Tuesday, April 20, 2010

My Life With Comic Books: Part # 82

Cast of Characters:
Paul: age 37
Mal: my wife
Brian: a customer, friend, and artist


While my friend Brian and I were working on creating a new project of a set of trading cards, I was contacted by a real estate agent who was trying to get me to buy a piece of commercial property so I could expand my comic book and collectible store in Worcester, Massachusetts. Real estate prices had fallen a little bit during the recession of the early 1990’s but the asking prices of commercial property still seemed too high to me. The realtor took me to a building that was quite interesting. It was an old three-story brick building that was used as a manufacturing facility. Each floor had about 2000 square feet of floor space. The first floor was already set up as a potential retail area and it was in nice condition. The upper two floors were unusable for retail without a lot of renovation because they had very old, oil soaked, beat-up floors. I was intrigued with this building though, because there was a nice parking lot, a loading dock, an elevator, and a nice office already constructed on the second floor. Almost all of the windows (and there were over seventy windows!) would need to be replaced. This would cost thousands of dollars so I considered this to be a big “negative.” There were some great “positives” though. This building was located on the very same major road as my current store but it was in a great area that would be much safer for my customers. The store I was using at that time was in a tough section of the city and I was eager to move out of there. This building was also located directly across the street from a very prosperous bookstore called “The Tatnuck Bookseller” and I knew they’d attract some of the same type of customers to the area that may be exposed to my store for the first time.

The owner of this building was asking $350,000 for it and I offered them $275,000. I thought that this would be a fair offer because of the amount of expensive renovations that would have to be done to make this building usable for me. Thankfully, they declined my offer.

The real estate agent called me a week or so later to tell me about another building. This one, a brick building built in the 1940’s and used as a car dealership for most of its history, was located on Park Avenue, the third busiest street in Worcester. It had almost 20,000 square feet of space including a small second level. The first level was divided exactly in half by a cement-block wall to create two almost identical commercial spaces. A small parking area would hold nearly ten cars. My current store had on-street parking for two cars so this new location would be a small improvement.

The building was being used as a “light manufacturing” facility for disabled people to assemble things for outside companies and state projects. This privately owned business was very successful until the governor of Massachusetts cut the funding for many state-sponsored programs in order to fix the huge deficit left by the former governor, Michael Dukakis. At one time, an interested buyer had approached the owner of this building, and offered $750,000 for the building. The owner didn’t want to sell it at the time because they were making a good profit using the building. They certainly didn’t foresee the huge state cuts coming. Once it did happen, the owners went back and offered the building to the potential buyer but he had already bought another property. They decided to put it on the market for $700,000. This property had been on the market for a couple of months by the time my real estate agent told me about it and they had only received one very low offer.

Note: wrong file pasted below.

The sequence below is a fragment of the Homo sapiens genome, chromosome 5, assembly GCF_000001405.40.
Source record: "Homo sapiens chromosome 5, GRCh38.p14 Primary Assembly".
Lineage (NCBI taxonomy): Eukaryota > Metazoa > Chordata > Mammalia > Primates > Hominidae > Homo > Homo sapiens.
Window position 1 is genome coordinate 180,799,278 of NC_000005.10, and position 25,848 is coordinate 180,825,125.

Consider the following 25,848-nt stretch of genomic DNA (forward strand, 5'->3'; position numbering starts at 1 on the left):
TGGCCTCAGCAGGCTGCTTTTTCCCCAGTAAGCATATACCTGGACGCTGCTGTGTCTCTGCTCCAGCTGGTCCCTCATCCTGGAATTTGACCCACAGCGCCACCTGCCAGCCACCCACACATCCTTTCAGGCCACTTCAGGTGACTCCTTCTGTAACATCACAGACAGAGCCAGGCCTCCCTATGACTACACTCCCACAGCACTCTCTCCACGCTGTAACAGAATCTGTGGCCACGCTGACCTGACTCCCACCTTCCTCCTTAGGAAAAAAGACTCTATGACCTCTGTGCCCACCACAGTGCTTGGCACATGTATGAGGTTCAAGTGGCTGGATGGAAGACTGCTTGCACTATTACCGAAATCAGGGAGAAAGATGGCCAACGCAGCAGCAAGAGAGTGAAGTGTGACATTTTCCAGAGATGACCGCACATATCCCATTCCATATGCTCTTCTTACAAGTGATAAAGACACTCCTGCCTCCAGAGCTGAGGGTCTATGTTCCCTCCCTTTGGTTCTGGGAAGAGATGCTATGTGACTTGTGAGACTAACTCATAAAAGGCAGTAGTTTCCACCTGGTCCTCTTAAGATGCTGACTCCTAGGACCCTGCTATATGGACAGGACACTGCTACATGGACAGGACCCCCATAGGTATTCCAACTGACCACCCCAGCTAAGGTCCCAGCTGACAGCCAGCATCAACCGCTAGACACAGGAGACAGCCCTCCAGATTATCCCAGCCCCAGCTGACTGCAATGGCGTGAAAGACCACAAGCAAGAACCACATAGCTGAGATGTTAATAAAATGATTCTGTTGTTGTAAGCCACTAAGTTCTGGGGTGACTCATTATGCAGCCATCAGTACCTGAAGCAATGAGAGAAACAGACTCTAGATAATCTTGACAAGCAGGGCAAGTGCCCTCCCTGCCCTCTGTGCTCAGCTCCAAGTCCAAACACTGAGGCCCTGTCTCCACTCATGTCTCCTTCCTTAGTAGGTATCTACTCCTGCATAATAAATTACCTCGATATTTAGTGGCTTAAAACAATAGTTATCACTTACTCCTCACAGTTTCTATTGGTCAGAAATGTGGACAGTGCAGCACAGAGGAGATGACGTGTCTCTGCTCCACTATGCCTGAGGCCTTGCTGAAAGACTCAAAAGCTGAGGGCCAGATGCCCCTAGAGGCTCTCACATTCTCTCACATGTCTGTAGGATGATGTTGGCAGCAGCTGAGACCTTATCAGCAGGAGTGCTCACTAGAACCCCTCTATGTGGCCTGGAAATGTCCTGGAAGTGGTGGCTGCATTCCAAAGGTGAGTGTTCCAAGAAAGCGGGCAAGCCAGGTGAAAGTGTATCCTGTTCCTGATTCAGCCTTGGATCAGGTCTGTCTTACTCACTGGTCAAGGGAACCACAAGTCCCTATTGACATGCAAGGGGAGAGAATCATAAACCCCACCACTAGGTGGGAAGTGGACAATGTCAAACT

I was excited by the possibilities of this large space but I thought I’d never be able to fill it all up with merchandise. I was currently using about 2000 square feet for retail space and I did need more, but this was huge! I wanted this building but since I wasn’t in a desperate position I made a pretty low offer of $200,000. To my surprise, the seller accepted it.

I didn’t have much cash in the bank at that time so I needed to get a mortgage to purchase this property. I was still making monthly payments on the apartment building next to my store in Worcester and most banks were reluctant to loan me more money because I was now losing money each month on it. Although all of the apartments were rented, the commercial restaurant was still way behind on their rent and I wasn’t collecting enough to pay the mortgage and taxes each month. I finally found a bank that was willing to loan me the money to purchase this building but because it was a commercial loan, it would take almost six weeks for them to do a commercial appraisal of the property.

I met with the manager of the bank in my hometown and she suggested that I could refinance my home to get the cash needed to buy this building. My home was valued at about $350,000 and I had paid off the loan many years earlier so the bank was willing to give me a loan against the value of it. They gave me the money within a week and I hired a civil engineer to inspect the building before I bought it. He found some minor problems but I bought it anyway.

I hired my buddy, Jim Stoll, to quickly demolish many of the office partitions on the first floor of my new building. Jim, along with his wife Patty, worked long hours over a few weeks to clean this building out and they built a large, raised platform so we would be able to see the entire store from one spot. It was my intention to open in this new location in early 1992

Next chapter: The crazy, big move.

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